Working Mothers and Sons' Preferences Regarding Female Labor: Direct Evidence From Stated Preferences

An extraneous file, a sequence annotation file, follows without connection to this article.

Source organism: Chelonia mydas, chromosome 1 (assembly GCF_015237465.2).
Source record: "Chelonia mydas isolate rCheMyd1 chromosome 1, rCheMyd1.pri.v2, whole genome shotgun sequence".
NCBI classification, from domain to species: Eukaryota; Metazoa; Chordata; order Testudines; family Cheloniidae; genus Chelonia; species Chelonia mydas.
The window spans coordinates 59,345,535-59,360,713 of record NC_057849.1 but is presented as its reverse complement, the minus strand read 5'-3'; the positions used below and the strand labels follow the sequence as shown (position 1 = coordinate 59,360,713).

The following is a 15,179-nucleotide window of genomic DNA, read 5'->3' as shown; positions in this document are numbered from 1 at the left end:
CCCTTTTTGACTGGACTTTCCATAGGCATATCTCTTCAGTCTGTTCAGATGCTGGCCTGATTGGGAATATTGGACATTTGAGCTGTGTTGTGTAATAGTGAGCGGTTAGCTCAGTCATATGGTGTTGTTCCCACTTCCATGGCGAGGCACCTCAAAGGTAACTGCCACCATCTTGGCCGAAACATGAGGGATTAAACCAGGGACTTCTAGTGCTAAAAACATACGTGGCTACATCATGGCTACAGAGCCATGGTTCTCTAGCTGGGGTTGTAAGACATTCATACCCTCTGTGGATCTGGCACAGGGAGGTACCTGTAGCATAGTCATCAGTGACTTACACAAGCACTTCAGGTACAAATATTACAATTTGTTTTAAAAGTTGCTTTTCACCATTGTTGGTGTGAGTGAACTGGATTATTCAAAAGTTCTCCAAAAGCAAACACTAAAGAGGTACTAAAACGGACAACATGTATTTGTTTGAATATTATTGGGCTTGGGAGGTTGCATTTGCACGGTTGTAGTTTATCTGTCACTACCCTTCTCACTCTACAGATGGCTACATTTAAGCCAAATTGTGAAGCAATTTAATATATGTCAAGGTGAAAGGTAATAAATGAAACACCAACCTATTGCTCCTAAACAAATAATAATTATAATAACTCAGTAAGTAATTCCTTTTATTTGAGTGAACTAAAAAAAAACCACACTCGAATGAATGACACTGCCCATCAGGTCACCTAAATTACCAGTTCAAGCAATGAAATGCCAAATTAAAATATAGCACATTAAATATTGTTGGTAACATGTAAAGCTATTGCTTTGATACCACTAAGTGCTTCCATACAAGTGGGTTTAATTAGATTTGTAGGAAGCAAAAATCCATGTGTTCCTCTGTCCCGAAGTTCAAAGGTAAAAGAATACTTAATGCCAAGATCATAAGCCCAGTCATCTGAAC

The labor force participation rate of women in Japan has increased in recent decades. To shed light on the mechanism behind this increase, we focus on the explanation that Fernandez, Fogli and Olivetti (QJE (2004)) suggest. They claim that men who are raised by working mothers form a preference that is favorable toward working women and, consequently, they are more likely to have working wives. We test this hypothesis using the Japanese General Social Survey 2000-2002, which consists of repeated cross-sectional data sets. We fail to find a positive correlation between men's mothers' full-time work status and their wives' full-time work status. However, the lack of a correlation may be due to confounding factors. To take these potentially confounding factors into account, we directly examine whether the men raised by working and non-working mothers respond differently to the opinion survey's questions regarding the division of gender roles. The estimation results indicate that men raised by full-time working mothers are less likely to support the idea of the division of gender roles. Those men are also less likely to believe in the negative impact of a mother's working on her children's development. We confirm that the responses to the opinion survey are correlated with wives' labor force status
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